President Dwight D. Eisenhower’s farewell address is famous for his prophetic warning about the military-industrial complex: “In the councils of government, we must guard against the acquisition of unwarranted influence, whether sought or unsought, by the military-industrial complex. The potential for the disastrous rise of misplaced power exists and will persist.”

Eisenhower’s warning is often repeated but has gone mostly ignored, as has another observation from the same speech. Warning that scientists dependent on government contracts and grants might cripple scientific breakthroughs, Eisenhower said “public policy could itself become the captive of a scientific-technological elite.”

Eisenhower put his warning in context: “Today, the solitary inventor, tinkering in his shop, has been overshadowed by task forces of scientists in laboratories and testing fields.”

“In the same fashion,” Eisenhower continued, “the free university, historically the fountainhead of free ideas and scientific discovery, has experienced a revolution in the conduct of research. Partly because of the huge costs involved, a government contract becomes virtually a substitute for intellectual curiosity.”

“Scientific research and discovery” should be held in “respect” Eisenhower said. Yet he foresaw, “The prospect of domination of the nation’s scholars by Federal employment, project allocations, and the power of money is ever present and is gravely to be regarded.”

Today, Dr. Anthony Fauci, head of the National Institute of Allergy and Infectious Diseases (NIAID), is hailed as one of the world’s great leaders and “America’s doctor.” Fauci has headed the NIAID for 36 years. He controls a budget of almost $6 billion dedicated to fighting infectious diseases. He is one of the “scientific-technological elite” that Eisenhower warned against.

We don’t have to attribute nefarious motives to Dr. Fauci to object to central planning by scientific-technological elites.

In his book The Politically Incorrect Guide to Science, Tom Bethell writes, “Government funding has… promoted the idea that a theory can be regarded as true if it enjoys enough support.” Bethell adds,

“Consensus discourages dissent, however. It is the enemy of science, just as it is the triumph of politics. A theory accepted by 99 percent of scientists may be wrong. Committees at the National Institutes of Health that decide which projects shall be funded are inevitably run by scientists who are at peace with the dominant theory.”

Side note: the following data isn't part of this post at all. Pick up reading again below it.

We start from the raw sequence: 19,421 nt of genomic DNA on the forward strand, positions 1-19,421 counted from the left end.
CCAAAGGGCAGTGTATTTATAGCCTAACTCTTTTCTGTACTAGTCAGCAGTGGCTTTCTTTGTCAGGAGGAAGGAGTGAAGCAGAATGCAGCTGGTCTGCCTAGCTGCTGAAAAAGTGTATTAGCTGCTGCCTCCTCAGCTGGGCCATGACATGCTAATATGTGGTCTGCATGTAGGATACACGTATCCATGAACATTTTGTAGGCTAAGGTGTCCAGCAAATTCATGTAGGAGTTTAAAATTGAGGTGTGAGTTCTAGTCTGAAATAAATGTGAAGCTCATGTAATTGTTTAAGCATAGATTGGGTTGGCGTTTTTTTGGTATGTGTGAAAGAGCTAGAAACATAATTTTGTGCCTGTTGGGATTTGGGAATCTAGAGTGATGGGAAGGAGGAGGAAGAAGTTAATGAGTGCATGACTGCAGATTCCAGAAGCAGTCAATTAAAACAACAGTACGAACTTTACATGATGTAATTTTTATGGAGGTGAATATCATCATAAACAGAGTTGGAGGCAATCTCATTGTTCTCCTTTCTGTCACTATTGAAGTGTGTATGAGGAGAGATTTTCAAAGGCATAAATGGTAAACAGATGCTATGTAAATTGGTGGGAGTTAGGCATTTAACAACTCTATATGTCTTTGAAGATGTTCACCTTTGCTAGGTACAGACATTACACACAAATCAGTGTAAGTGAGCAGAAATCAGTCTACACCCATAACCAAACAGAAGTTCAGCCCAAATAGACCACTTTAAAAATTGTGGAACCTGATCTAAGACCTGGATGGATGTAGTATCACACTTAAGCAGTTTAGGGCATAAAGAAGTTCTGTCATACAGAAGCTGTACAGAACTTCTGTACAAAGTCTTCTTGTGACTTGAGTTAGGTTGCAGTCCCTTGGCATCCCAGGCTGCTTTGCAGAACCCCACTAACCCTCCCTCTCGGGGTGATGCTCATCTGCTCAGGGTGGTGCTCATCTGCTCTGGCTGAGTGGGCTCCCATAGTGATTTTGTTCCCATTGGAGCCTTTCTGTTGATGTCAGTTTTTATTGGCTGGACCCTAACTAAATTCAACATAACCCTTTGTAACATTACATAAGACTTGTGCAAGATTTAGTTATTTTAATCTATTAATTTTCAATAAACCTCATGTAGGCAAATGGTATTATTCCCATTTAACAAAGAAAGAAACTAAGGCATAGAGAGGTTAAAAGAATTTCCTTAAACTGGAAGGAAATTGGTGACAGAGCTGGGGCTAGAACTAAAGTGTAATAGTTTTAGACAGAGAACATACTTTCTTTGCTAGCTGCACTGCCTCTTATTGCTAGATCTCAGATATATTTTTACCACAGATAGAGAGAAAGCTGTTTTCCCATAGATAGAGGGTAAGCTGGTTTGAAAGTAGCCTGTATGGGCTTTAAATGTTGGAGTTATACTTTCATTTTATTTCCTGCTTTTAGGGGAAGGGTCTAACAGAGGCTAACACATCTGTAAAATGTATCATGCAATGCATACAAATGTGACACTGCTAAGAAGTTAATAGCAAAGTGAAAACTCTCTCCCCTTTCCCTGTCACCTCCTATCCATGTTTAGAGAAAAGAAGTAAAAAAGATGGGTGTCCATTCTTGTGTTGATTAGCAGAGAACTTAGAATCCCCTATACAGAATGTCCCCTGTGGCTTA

It would be naïve to think Dr. Fauci is eager to fund approaches to COVID-19 other than his preferred vaccine solution.

Some endorse Fauci’s approach. Why not let him use his decades of accumulated wisdom to cut to the chase and save the day? Testing competing theories seems wasteful.

However, scientific breakthroughs occur when competing theories are tested. Bethell explains, “Just as a competitive market system forces innovation into private enterprise, so the competition of theories drives science to investigate new approaches.”

Socialists like Bernie Sanders, who don’t understand how competition drives innovation, argue too many brands of deodorants are wasteful. Similarly, some might believe studying non-vaccine solutions to the COVID-19 pandemic is wasteful. President Trump wants a vaccine by the end of the year. Dr. Fauci is a vaccine advocate, and so some might say let us not muddy the waters with other voices slowing down our efforts.

If you share such a mindset, you might cheer for “Operation Warp Speed.” Pause to take in Bethell’s caution: “When any single source of funding dominates, science will almost certainly become the handmaiden of politics.”

In his book Where Good Ideas Come From: The Natural History of Innovation, Steven Johnson describes “a paradoxical truth about innovation: good ideas are more likely to emerge in environments that contain a certain amount of noise and error.”

Johnson echoes Eisenhower’s wisdom: “When you don’t have to ask for permission, innovation thrives.”

Research shows the most innovative entrepreneurs reached for ideas beyond their narrow field of expertise. Johnson reports, innovative entrepreneurs “borrow or co-opt new ideas from these external environments and put them to use in a new context.”

Like Eisenhower, Johnson observes, “Governments and other non-market institutions have long suffered from the innovation malaise of top-heavy bureaucracies.”

Johnson adds, “The more the government thinks of itself as an open platform instead of a centralized bureaucracy, the better it will be for all of us, citizens and activists and entrepreneurs alike.”

Today, we are a long way from the “open platform” Eisenhower, Bethell, and Johnson advocate.

At the close of his farewell address, Eisenhower imagined a time when “all peoples will come to live together in a peace guaranteed by the binding force of mutual respect and love.”

Politicians and the scientific-technological elites may pretend otherwise, but today policy is being made based on imperfect science.

For there to be a scientific breakthrough in an uncertain environment, “respect” for dissenting voices is essential. A lack of respect for dissenting voices goes with “top-heavy bureaucracies” led by the “scientific-technological elite.”

Many people see these “elites” as heroes. Looking through Eisenhower’s lens, because they are blocking science from evolving, they are dangerous to the nation’s health.

[Image Credit: Flickr-The White House, public domain]